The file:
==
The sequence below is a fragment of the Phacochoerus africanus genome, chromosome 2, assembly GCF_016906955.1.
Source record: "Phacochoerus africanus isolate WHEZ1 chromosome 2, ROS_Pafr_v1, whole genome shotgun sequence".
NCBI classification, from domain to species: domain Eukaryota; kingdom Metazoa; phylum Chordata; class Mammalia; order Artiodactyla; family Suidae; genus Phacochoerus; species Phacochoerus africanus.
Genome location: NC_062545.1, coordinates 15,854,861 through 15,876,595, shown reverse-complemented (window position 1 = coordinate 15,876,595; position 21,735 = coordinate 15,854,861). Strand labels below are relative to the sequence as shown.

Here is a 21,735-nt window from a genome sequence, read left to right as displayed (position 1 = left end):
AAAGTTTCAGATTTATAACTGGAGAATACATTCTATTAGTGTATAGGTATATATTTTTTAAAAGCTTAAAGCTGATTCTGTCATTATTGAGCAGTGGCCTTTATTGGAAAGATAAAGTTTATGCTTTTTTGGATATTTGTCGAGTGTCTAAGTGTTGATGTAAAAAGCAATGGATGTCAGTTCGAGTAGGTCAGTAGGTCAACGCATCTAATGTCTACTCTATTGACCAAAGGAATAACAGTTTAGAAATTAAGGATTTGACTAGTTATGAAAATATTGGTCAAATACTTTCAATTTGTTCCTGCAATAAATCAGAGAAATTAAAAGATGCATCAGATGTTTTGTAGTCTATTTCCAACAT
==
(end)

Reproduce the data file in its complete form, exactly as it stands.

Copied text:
The sequence below is a fragment of the Phacochoerus africanus genome, chromosome 2, assembly GCF_016906955.1.
Source record: "Phacochoerus africanus isolate WHEZ1 chromosome 2, ROS_Pafr_v1, whole genome shotgun sequence".
NCBI classification, from domain to species: domain Eukaryota; kingdom Metazoa; phylum Chordata; class Mammalia; order Artiodactyla; family Suidae; genus Phacochoerus; species Phacochoerus africanus.
Genome location: NC_062545.1, coordinates 15,854,861 through 15,876,595, shown reverse-complemented (window position 1 = coordinate 15,876,595; position 21,735 = coordinate 15,854,861). Strand labels below are relative to the sequence as shown.

Here is a 21,735-nt window from a genome sequence, read left to right as displayed (position 1 = left end):
AAAGTTTCAGATTTATAACTGGAGAATACATTCTATTAGTGTATAGGTATATATTTTTTAAAAGCTTAAAGCTGATTCTGTCATTATTGAGCAGTGGCCTTTATTGGAAAGATAAAGTTTATGCTTTTTTGGATATTTGTCGAGTGTCTAAGTGTTGATGTAAAAAGCAATGGATGTCAGTTCGAGTAGGTCAGTAGGTCAACGCATCTAATGTCTACTCTATTGACCAAAGGAATAACAGTTTAGAAATTAAGGATTTGACTAGTTATGAAAATATTGGTCAAATACTTTCAATTTGTTCCTGCAATAAATCAGAGAAATTAAAAGATGCATCAGATGTTTTGTAGTCTATTTCCAACAT